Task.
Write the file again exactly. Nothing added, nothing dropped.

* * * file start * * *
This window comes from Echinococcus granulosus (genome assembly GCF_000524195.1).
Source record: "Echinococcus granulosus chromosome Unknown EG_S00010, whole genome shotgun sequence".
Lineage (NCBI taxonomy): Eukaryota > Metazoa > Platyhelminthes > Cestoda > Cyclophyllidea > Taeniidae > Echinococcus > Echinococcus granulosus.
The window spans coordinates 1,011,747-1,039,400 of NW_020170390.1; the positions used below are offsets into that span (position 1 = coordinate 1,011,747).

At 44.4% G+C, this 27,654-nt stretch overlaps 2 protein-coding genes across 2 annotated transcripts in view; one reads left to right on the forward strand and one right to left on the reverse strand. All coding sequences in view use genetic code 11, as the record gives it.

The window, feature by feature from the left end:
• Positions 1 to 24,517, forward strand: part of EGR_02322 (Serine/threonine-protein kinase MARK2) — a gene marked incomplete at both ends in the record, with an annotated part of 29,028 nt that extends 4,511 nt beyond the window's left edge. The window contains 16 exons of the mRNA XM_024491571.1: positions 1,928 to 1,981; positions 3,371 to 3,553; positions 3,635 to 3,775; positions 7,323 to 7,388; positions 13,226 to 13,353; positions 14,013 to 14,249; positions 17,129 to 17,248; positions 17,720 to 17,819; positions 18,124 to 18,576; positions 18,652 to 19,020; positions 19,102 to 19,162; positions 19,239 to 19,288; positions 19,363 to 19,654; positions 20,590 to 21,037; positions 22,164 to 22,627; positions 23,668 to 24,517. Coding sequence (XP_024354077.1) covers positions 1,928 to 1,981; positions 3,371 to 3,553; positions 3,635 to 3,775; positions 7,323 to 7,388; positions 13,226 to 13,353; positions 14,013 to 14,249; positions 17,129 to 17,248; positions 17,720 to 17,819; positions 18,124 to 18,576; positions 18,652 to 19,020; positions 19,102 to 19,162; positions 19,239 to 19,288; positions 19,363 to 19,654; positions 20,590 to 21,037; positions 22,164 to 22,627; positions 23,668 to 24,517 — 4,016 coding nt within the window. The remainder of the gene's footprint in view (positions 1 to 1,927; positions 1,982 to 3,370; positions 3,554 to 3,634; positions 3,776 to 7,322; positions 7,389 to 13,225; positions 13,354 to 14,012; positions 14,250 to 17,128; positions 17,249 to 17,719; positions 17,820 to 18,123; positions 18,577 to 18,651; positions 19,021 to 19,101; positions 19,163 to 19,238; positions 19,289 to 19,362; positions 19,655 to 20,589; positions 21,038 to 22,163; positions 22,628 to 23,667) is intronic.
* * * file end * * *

This window comes from Echinococcus granulosus (genome assembly GCF_000524195.1).
Source record: "Echinococcus granulosus chromosome Unknown EG_S00010, whole genome shotgun sequence".
Lineage (NCBI taxonomy): Eukaryota > Metazoa > Platyhelminthes > Cestoda > Cyclophyllidea > Taeniidae > Echinococcus > Echinococcus granulosus.
The window spans coordinates 1,011,747-1,039,400 of NW_020170390.1; the positions used below are offsets into that span (position 1 = coordinate 1,011,747).

At 44.4% G+C, this 27,654-nt stretch overlaps 2 protein-coding genes across 2 annotated transcripts in view; one reads left to right on the forward strand and one right to left on the reverse strand. All coding sequences in view use genetic code 11, as the record gives it.

The window, feature by feature from the left end:
• Positions 1 to 24,517, forward strand: part of EGR_02322 (Serine/threonine-protein kinase MARK2) — a gene marked incomplete at both ends in the record, with an annotated part of 29,028 nt that extends 4,511 nt beyond the window's left edge. The window contains 16 exons of the mRNA XM_024491571.1: positions 1,928 to 1,981; positions 3,371 to 3,553; positions 3,635 to 3,775; positions 7,323 to 7,388; positions 13,226 to 13,353; positions 14,013 to 14,249; positions 17,129 to 17,248; positions 17,720 to 17,819; positions 18,124 to 18,576; positions 18,652 to 19,020; positions 19,102 to 19,162; positions 19,239 to 19,288; positions 19,363 to 19,654; positions 20,590 to 21,037; positions 22,164 to 22,627; positions 23,668 to 24,517. Coding sequence (XP_024354077.1) covers positions 1,928 to 1,981; positions 3,371 to 3,553; positions 3,635 to 3,775; positions 7,323 to 7,388; positions 13,226 to 13,353; positions 14,013 to 14,249; positions 17,129 to 17,248; positions 17,720 to 17,819; positions 18,124 to 18,576; positions 18,652 to 19,020; positions 19,102 to 19,162; positions 19,239 to 19,288; positions 19,363 to 19,654; positions 20,590 to 21,037; positions 22,164 to 22,627; positions 23,668 to 24,517 — 4,016 coding nt within the window. The remainder of the gene's footprint in view (positions 1 to 1,927; positions 1,982 to 3,370; positions 3,554 to 3,634; positions 3,776 to 7,322; positions 7,389 to 13,225; positions 13,354 to 14,012; positions 14,250 to 17,128; positions 17,249 to 17,719; positions 17,820 to 18,123; positions 18,577 to 18,651; positions 19,021 to 19,101; positions 19,163 to 19,238; positions 19,289 to 19,362; positions 19,655 to 20,589; positions 21,038 to 22,163; positions 22,628 to 23,667) is intronic.